HONG KONG—Self-censorship and fear of political backlash is stunting the growth of China's literary scene, according to a best-selling novelist, but the Internet offers a ray of hope for aspiring writers, he says.
"A lot of people stop writing ... because there are so many examples of people who got themselves into big trouble through writing," said Hu Fayun, author of the best-selling novel Ruyan@SARS.COM in a recent interview.
"The psyche of any Chinese person is going to contain these sorts of fears."
Wuhan-based Hu said fear of political oppression is harming literary development in China.
"Misgivings of this kind can affect one's creativity in writing, and will also affect one's personal development."
"This is one of the greatest blights on Chinese literature," said Hu, now in the United States to promote the English translation of his latest novel.
Free speech chilled
Hu's comments come after China's ruling Communist Party handed down an 11-year jail term to Beijing-based intellectual Liu Xiaobo for subversion, citing his participation in the Charter 08 movement for political change, and five articles that criticized the government.
Liu, who is currently appealing his Dec. 25 sentence, was a prolific and outspoken writer whose work often appeared on the Internet until his arrest on the eve of World Human Rights Day 2008.
Hu said the Internet could herald a revolution in China's publishing industry, currently tightly controlled by the Party's powerful Central Propaganda Department.
"A lot of ordinary Chinese people, and a lot of young people, have discovered that their voices can be heard [online], despite the constant push-and-pull struggle between openness and control that we have in mainland China," Hu said.
He said the Internet has brought to China's young people knowledge and information that they can't get in a classroom or a library.
"This has given rise to a kind of literature which is peculiar to the Internet," Hu said.
'A revolution in literature'
"This will mean that the younger generation gets to practise writing, and that the best of their writing won't rely on winning the favor of the publishing houses and will reach a wider audience."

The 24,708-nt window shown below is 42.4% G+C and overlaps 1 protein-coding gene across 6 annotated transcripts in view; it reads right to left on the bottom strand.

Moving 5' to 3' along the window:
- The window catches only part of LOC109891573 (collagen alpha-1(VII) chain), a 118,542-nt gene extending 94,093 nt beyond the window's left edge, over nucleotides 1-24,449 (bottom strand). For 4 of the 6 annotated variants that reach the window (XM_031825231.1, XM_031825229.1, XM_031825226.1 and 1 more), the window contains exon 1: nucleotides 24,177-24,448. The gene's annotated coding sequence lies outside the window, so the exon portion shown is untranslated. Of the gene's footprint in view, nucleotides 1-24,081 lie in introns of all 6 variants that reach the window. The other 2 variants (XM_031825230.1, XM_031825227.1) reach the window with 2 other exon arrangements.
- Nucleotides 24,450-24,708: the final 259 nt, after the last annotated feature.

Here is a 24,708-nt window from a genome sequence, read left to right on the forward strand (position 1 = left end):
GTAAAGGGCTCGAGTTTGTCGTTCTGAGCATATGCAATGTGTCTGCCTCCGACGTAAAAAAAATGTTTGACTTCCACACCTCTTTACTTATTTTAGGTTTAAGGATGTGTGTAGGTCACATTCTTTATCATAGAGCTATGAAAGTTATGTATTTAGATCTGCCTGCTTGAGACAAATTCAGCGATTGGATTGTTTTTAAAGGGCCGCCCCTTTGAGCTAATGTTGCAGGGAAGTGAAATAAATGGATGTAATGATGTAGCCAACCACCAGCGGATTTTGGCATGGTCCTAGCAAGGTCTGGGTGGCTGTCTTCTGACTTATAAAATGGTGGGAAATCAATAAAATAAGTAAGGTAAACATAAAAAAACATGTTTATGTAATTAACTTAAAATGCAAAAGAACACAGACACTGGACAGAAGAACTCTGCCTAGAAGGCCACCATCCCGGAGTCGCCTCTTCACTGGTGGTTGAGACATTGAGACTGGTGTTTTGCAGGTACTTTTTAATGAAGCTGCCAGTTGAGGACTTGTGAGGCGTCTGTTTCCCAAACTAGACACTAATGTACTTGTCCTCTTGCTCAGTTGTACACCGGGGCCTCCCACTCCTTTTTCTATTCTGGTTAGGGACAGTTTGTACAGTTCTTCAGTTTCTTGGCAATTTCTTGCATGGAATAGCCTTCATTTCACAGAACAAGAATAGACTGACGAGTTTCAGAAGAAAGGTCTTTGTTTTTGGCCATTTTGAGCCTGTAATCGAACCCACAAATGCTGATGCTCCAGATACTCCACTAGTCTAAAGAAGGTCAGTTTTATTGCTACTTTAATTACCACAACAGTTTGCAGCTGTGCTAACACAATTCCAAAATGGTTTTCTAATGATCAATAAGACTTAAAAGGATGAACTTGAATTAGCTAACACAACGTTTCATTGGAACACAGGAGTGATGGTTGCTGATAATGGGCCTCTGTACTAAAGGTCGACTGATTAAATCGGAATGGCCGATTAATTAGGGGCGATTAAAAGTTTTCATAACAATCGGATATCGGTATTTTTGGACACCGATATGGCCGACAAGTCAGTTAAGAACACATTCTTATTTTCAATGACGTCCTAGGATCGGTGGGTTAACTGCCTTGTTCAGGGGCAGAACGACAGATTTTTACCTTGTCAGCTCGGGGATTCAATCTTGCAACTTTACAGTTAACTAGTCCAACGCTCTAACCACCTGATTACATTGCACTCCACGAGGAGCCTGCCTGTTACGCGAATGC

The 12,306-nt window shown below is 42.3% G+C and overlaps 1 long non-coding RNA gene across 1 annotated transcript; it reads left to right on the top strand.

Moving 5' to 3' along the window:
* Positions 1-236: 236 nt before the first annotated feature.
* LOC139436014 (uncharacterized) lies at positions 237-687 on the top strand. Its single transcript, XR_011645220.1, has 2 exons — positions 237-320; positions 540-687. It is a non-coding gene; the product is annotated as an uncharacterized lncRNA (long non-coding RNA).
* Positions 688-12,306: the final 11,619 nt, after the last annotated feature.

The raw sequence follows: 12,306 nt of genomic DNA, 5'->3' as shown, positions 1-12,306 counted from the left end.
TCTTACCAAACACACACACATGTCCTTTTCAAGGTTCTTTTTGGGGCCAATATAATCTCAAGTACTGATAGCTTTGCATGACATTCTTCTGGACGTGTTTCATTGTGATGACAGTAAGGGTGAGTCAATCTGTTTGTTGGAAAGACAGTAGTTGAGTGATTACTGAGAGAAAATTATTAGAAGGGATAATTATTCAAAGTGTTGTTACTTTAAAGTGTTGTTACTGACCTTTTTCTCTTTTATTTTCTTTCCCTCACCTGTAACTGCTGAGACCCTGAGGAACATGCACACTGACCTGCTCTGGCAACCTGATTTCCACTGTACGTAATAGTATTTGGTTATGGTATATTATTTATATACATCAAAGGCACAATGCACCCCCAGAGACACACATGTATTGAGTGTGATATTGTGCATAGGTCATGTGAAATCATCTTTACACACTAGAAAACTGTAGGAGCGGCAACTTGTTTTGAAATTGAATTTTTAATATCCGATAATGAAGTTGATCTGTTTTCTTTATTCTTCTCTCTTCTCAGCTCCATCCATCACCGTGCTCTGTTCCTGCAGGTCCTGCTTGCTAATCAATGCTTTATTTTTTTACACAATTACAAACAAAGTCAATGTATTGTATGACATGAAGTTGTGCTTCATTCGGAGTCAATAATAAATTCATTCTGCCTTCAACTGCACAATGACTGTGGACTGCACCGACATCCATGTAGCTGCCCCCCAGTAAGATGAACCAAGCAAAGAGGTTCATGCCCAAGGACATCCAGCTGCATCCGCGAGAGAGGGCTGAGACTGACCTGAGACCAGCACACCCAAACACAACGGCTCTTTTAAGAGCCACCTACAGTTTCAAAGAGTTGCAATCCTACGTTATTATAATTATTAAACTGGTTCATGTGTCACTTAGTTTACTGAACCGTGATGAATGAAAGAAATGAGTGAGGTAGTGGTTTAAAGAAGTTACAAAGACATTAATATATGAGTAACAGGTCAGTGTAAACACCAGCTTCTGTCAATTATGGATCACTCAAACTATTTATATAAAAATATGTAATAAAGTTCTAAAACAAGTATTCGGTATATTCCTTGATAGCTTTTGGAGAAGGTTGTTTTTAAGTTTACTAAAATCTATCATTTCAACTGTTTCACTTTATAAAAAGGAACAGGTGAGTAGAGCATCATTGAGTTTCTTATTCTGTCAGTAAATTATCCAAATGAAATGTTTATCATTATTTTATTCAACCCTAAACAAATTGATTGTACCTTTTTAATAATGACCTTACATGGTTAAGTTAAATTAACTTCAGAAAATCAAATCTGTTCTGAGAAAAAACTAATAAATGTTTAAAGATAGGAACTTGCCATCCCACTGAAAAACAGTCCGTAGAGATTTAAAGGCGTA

"Such things will prompt a revolution in literature ... They may even prompt a relaxation in the standards applied to print publications, because of the huge space that the Internet gives to expression," Hu added.
Hu said that many intellectuals in today's China are extremely cynical, preferring to focus on their need to earn a living rather than to push creative boundaries.
"Chinese intellectuals for a very long time now have developed a highly original, deep, and perspicacious view of social problems, historical debates, and life issues, but they don't express them," he said.
"They are afraid of committing 'speech crimes.' So they choose a safe or profitable way of expressing themselves instead. This means that they have let go of their highest values," Hu said.
He attributed this to the current socio-political environment dating from the end of the Cultural Revolution (1966-76) and the beginning of economic reforms under then paramount leader Deng Xiaoping in 1979.
He also cited the famine of the Great Leap Forward (1958-61), in which state-sponsored authors and artists produced only works praising then supreme leader Mao Zedong, at a time when people were desperate for food as a result of failed economic policies.
"We have nothing that shows the suffering and great hunger and starvation, no personal records of people's lives at that time, and no descriptions of the huge numbers of people who starved to death, either," Hu said.
"On the contrary ... authors and artists wrote songs of praise for the motherland at a time when people were starving to death."
Call to remember
Hu also appeared to challenge Chinese artists and writers to record their personal feelings about the political turmoil and violence of the Cultural Revolution years.
"So many families were broken apart. Homes were devasted, people died, and inhuman treatment was meted out to so many, and yet we have seen no memoirs of that suffering, no records of people's anger about that time," Hu said.
Ruyan@SARS.COM was published in October 2006 by the China International Broadcasting Press, and banned shortly afterward by China's General Administration of Press and Publications.
The novel, which revolves around the life of an Internet forum moderator during the SARS epidemic, was initially circulated online in electronic form and later printed because of its popularity.
Original reporting in Mandarin by He Ping. Mandarin service director: Jennifer Chou. Translated and written for the Web in English by Luisetta Mudie. Edited by Sarah Jackson-Han.